Eye Disease In Dogs And Cats: How And When To Treat At Home

dog eye

Your pet’s eye is one of the more critical, and sensitive parts of their anatomy. There are a number of different eye disorders, and many of those are amenable to at home remedies.
The common eye disorders include: conjunctivitis (red eye or pink eye), epiphora (excessive tearing), uveitis, KCS (dry eye), glaucoma, cataracts, corneal ulceration, and PRA (progressive retinal atrophy).

Some of the more common signs include your pet’s eyes being red with a yellow or green discharge. The eyes continue to water. Your dog or cat may squint or rub their eyes. The tissue around the eye appears swollen. With cataracts, the middle of the eye (the lens) appears cloudy.


The causes of ‘red eye‘ are numerous. The most common are bacterial conjunctivitis, bacterial infection of the tissue around the eye, and allergic conjunctivitis. Other, more serious causes include glaucoma (swelling in the eye) or an ulcer on the cornea (erosion on the surface of the eye).

Conjunctivitis is defined as inflammation of the red, conjunctival tissue around your pet’s eye. It is the most common cause of red eye in dogs and cats. There are many at home remedies that can be used for conjunctivitis.


Glaucoma is defined as excessive pressure inside the eye. The eye is filled with fluid, which constantly drains. In glaucoma, the fluid is not draining, resulting in a buildup of pressure in the eye. Glaucoma is an emergency, and the signs to watch for include sudden bulging of the eye, redness, marked eye pain, enlarged pupil.

Epiphora or excessive tearing is usually a result of the tear ducts being obstructed, and the tears cannot be drained normally. They are then visible streaming down the corner of your pet’s eyes. Cats commonly have upper respiratory viral infections which can predispose them to recurring eye tearing.

Uveitis is defined as an inflammation of the parts of the eye (the uvea), which contain blood vessels; those parts of the eye that are connected by blood vessels to the rest of the body. Uveitis is inflammation of the inside of the eye. Signs include cloudiness, eye pain, miosis (small pupil).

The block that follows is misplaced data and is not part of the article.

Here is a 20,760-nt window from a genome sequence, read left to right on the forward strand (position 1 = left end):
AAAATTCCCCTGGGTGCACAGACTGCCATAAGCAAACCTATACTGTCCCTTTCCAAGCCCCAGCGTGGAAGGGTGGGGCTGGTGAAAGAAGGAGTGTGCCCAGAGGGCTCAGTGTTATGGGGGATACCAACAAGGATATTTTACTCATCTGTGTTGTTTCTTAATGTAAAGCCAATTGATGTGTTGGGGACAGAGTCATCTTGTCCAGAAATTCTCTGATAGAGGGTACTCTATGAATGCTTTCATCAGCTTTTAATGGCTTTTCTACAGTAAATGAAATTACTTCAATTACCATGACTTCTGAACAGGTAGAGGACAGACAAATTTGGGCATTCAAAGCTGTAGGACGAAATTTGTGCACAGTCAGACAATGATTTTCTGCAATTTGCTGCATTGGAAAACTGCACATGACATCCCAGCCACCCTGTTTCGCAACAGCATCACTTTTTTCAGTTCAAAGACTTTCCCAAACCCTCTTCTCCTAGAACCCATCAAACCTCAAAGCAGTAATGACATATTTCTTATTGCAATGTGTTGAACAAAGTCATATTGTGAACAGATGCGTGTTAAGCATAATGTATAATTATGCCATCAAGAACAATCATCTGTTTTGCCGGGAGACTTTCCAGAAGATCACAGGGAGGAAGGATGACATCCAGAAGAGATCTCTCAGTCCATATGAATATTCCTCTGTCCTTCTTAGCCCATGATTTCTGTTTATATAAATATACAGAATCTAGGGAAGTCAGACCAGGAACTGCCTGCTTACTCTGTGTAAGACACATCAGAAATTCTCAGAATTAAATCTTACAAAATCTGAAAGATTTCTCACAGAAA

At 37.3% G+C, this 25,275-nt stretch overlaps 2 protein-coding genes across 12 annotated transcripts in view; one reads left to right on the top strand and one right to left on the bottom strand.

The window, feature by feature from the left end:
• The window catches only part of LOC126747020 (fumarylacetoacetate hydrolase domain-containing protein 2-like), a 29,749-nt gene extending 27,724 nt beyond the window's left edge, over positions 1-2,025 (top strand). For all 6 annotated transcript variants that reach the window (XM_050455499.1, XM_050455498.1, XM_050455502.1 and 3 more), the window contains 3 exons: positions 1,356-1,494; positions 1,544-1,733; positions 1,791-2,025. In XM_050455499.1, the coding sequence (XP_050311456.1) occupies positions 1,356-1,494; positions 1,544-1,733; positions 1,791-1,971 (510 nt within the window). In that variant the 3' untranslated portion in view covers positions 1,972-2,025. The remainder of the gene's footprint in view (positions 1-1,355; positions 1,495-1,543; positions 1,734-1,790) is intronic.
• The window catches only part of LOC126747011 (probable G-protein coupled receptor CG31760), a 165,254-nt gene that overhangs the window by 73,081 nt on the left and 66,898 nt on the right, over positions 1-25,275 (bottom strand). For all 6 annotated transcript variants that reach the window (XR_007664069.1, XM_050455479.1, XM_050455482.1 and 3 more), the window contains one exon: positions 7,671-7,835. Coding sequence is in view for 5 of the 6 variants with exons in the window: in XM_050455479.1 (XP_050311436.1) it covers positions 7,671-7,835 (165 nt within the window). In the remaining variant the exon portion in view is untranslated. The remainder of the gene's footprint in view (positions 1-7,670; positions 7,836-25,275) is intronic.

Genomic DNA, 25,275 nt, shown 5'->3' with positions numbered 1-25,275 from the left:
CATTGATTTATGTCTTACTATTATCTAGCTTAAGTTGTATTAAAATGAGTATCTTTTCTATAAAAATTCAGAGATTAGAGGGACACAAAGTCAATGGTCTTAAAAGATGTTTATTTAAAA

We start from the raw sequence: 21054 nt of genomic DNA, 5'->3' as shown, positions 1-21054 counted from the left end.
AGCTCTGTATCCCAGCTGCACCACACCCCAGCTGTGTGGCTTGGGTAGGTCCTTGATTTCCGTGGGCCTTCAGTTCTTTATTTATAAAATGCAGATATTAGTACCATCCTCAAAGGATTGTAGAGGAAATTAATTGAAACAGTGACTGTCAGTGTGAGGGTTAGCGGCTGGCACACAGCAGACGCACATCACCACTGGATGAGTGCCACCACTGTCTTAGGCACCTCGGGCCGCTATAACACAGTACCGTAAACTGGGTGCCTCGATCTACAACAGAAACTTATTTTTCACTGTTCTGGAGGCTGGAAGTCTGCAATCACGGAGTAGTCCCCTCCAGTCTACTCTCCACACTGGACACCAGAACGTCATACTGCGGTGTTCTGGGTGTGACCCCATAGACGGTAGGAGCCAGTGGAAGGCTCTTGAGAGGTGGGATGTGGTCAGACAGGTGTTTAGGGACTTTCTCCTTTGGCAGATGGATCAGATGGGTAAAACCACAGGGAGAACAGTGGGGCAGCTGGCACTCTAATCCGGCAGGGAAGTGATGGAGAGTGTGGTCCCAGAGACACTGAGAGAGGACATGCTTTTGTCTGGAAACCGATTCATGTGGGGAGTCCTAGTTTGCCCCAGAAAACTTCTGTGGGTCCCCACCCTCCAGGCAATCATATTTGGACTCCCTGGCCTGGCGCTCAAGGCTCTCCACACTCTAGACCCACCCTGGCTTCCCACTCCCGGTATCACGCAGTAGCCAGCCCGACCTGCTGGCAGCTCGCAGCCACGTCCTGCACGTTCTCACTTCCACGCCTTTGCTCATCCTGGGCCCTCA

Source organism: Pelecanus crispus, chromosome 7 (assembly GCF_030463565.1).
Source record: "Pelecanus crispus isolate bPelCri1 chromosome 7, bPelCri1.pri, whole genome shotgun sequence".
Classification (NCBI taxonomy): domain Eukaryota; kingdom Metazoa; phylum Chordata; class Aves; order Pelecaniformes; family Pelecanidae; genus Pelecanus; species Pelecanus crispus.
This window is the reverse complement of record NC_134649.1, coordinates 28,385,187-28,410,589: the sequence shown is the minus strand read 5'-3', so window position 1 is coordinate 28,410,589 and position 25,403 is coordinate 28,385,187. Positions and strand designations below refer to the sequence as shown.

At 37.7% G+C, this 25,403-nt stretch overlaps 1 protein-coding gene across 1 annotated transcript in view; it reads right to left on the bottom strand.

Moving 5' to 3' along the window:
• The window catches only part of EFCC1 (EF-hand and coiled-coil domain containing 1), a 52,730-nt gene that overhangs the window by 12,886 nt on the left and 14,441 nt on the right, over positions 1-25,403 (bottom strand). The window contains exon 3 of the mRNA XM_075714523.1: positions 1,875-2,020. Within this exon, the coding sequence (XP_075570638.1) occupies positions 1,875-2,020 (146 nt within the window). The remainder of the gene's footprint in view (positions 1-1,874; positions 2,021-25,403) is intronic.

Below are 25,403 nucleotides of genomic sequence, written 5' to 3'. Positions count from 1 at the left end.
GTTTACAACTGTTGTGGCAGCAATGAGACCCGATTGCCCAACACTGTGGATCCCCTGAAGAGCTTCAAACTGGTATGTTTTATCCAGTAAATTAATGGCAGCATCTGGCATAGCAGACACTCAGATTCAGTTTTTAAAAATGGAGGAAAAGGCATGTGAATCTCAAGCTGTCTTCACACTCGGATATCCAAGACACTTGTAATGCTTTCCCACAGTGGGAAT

Keratoconjunctivitis sicca (KCS) is called dry eye and is caused from a lack of tear production. The signs are a mucoid, dry looking eye, with accompanied inflammation.

Corneal ulceration is defined as damage to the surface of the eye (the cornea). It is very painful, with signs of squinting, discoloration of the cornea, redness, often white opacity around the wound. Ulcers are eye emergencies, and your pet should be examined by your veterinarian if you suspect this.

Progressive Retinal Atrophy (PRA) is an inherited eye disorder which affects the back of the eye (the retina). As the name suggests, it slowly degenerates, and can lead to complete blindness. A few key points: there is no real treatment, it is not painful, and results in complete blindness.

In Cataracts, you will see a whitening in the center of your pet’s eye. The lens is the structure which sits in the middle of the eye and focuses light. It will become cloudy, no longer being clear. In most cases you may not notice any changes, except seeing the cloudiness. In other cases you will see that your pet doesn’t see as well at night. In some cases of severe cataract formation your pet will become blind, although this usually only happens in pets with diabetes.